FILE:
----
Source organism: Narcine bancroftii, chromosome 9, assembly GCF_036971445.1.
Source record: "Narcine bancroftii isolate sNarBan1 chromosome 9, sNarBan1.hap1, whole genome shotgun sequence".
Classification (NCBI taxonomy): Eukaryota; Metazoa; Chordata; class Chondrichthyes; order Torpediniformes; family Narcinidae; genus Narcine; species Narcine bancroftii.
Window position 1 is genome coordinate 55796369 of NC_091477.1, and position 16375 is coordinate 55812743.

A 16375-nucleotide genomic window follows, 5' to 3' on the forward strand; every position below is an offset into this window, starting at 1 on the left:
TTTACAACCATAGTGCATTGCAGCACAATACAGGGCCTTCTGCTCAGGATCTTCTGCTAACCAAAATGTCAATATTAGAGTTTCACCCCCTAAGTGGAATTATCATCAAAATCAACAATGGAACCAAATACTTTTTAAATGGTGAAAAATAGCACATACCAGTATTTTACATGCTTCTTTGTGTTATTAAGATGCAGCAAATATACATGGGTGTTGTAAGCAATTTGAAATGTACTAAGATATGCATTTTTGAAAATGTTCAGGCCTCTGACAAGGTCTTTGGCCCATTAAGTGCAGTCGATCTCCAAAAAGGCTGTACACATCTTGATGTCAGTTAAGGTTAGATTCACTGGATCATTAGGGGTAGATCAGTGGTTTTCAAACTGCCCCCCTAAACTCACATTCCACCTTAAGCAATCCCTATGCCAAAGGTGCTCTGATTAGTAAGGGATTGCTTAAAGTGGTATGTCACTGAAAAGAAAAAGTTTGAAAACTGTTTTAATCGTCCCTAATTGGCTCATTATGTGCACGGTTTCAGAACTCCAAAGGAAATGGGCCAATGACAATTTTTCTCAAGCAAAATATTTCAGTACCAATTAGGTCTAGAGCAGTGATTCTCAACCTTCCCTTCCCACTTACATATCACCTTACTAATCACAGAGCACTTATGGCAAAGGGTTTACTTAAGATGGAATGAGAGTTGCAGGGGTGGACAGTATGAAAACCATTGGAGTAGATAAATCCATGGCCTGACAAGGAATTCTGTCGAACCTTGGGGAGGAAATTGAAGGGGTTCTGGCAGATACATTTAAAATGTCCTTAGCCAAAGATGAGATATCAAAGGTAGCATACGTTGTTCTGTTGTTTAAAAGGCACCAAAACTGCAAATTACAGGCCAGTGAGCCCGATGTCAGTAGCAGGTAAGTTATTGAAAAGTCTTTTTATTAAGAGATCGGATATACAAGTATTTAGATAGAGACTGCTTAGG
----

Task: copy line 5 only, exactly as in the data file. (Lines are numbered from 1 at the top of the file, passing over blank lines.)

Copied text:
A 16375-nucleotide genomic window follows, 5' to 3' on the forward strand; every position below is an offset into this window, starting at 1 on the left: